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As Pakistan gets ready to sign an IMF deal, the rupee will get stronger against the dollar.

KARACHI: The rupee should start to recover against the US dollar because of the government’s efforts to get a bailout programme from the International Monetary Fund (IMF) and because there are more dollars on the market, The News reported Sunday, citing traders and analysts.

The government seems serious about taking some prior actions that could help meet the IMF conditions to seal the state-level agreement with the global lender.

On the interbank market, the local currency gained about 2.18 percent against the U.S. dollar last week. It went from 275.30 to 269.28, which is a change of about 2.18 percent.

During the IMF’s 10-day visit, Islamabad and the fund did not reach a deal to release the $6.5 billion bailout funds. However, both sides agreed to continue long negotiations because the South Asian country’s worsening economic crisis does not seem to have a quick solution.

Pakistan and the IMF need to agree on more money for Pakistan to get more aid, avoid going bankrupt, and rebuild its foreign currency reserves, which have fallen to $2.9 billion.

The stock market went on a selling spree, but there was no reaction to the fact that both sides couldn’t agree at the staff level. It adds at least 10–12 days to the amount of time the IMF has to act, which is a big worry given how quickly reserves are being used up.

Even though there was a setback, the market is still hopeful that the IMF agreement will go through, especially since Pakistan has already taken several harsh “prior actions.”

“The staff-level agreement (SLA) is still not in place because the IMF needs to see some progress on the terms. The SLA might be signed in about a week, and then it would be sent to the IMF board for final approval. Overall, progress that is good,” said a currency dealer.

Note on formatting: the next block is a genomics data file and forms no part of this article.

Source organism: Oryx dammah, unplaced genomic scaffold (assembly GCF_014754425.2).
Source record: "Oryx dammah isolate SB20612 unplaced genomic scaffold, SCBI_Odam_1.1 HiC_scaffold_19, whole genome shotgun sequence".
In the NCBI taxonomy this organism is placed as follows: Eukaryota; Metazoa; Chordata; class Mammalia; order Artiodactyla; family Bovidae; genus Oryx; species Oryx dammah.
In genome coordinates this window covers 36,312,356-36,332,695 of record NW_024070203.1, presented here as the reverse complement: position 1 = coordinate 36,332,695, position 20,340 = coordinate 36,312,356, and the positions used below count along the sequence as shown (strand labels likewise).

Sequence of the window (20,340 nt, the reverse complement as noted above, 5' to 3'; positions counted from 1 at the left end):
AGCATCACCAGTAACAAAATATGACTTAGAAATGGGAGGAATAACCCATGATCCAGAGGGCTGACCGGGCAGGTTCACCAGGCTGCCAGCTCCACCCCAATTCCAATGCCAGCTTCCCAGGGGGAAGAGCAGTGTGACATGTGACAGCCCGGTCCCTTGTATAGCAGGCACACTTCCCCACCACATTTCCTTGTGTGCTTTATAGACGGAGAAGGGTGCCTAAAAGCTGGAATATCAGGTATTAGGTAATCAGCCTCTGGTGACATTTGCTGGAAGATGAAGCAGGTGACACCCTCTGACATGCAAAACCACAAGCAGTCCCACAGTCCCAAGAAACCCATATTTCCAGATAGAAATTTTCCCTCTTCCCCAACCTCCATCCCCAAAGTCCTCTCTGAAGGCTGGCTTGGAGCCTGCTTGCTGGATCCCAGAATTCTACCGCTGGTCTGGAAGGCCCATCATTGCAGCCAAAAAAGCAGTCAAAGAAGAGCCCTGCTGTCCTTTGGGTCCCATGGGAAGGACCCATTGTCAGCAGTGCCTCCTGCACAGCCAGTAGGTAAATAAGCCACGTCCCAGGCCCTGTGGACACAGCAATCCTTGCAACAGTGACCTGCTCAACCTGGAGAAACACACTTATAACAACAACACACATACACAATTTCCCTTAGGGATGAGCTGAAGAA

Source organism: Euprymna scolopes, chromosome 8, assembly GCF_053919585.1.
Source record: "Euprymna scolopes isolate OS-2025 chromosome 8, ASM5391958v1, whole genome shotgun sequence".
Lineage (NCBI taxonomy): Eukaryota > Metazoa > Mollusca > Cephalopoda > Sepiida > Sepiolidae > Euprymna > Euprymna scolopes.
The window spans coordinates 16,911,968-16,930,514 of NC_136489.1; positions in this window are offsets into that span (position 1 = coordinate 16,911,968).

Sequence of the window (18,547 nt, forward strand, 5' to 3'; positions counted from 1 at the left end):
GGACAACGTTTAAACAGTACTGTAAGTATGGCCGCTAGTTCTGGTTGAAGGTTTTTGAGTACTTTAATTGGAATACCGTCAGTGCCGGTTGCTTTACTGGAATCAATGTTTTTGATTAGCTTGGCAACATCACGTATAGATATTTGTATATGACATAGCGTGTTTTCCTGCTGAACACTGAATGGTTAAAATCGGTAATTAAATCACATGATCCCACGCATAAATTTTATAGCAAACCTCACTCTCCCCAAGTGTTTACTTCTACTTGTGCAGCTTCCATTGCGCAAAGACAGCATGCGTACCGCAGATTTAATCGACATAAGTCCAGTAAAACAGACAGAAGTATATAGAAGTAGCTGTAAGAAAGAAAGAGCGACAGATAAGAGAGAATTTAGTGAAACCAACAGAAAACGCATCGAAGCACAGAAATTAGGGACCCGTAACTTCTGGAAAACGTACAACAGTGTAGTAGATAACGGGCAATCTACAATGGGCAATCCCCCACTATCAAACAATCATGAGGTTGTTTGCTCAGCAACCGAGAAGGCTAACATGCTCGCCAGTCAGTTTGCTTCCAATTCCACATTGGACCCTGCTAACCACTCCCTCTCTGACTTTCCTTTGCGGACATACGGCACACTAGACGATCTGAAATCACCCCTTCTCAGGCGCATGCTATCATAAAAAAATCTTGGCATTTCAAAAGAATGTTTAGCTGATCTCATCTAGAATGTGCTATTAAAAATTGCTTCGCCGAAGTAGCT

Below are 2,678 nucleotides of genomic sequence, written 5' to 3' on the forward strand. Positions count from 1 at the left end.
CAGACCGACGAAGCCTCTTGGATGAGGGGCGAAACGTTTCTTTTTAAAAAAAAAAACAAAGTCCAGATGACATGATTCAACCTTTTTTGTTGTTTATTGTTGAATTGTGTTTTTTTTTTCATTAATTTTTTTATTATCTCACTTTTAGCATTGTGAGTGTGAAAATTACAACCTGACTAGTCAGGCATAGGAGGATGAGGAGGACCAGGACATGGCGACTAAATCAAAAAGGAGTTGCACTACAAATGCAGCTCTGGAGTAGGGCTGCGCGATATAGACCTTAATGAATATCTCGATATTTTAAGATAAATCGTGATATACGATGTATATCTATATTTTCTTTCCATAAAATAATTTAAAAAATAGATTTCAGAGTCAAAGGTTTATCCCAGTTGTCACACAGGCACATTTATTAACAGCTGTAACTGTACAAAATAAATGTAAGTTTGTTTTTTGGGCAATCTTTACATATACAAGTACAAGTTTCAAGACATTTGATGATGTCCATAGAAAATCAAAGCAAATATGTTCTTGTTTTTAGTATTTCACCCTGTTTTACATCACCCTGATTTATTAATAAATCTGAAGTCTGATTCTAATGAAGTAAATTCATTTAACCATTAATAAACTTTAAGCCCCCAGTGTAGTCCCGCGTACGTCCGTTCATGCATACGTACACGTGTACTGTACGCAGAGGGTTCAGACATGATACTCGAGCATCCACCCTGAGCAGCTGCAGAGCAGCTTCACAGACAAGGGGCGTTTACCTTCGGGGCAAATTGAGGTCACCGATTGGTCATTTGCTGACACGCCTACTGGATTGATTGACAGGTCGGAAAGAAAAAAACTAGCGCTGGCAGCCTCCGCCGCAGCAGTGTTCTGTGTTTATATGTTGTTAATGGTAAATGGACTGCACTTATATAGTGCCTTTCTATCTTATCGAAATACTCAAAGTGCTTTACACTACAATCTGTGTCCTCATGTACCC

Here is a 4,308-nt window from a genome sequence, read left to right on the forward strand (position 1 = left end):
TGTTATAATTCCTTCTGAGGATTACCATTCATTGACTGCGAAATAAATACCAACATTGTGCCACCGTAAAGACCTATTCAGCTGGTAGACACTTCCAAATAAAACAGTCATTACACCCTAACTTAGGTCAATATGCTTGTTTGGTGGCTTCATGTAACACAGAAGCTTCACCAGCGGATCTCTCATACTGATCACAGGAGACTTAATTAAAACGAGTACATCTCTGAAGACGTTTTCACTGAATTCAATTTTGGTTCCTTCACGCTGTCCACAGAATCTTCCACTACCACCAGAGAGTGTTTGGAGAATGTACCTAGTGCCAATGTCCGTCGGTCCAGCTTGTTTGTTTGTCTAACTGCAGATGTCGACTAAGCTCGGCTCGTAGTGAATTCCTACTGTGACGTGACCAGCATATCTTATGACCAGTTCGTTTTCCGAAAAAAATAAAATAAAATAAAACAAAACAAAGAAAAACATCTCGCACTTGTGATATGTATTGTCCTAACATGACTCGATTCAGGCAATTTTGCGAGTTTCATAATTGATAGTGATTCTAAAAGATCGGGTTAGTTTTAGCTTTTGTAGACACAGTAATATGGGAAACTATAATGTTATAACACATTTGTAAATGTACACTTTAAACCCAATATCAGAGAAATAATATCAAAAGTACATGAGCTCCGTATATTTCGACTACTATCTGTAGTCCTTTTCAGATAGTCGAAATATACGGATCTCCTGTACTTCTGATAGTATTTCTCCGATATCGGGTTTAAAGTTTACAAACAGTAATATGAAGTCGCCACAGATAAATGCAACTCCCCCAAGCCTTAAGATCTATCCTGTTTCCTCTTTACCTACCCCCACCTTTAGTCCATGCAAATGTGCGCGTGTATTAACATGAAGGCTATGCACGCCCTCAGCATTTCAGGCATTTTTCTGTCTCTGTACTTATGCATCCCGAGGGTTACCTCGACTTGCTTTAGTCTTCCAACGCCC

According to Tresmark’s client note, the double movement of the currency is helping the currency market because exporters are getting their money from exports and giving the market much-needed liquidity.

“For the first time in a long time, exporters sold goods on the market with terms in the near future. The last quote on the grey market was 280/282, and there is also some panic there because speculators want to take their profits and get out of the market,” it said.

There was still a substantial backlog of imports and payments, which would exceed any inflow of export proceeds. But in the middle term, if the IMF deal goes through with follow-up from friendly countries and multilateral organisations, demand could take a huge hit, the report said.

“Because of this, businesses that export will see a boom, while businesses that import will see a bust. In the short term, the market may stay above the 270/$ level, but in the middle term, it may fall back to the 262/$ level.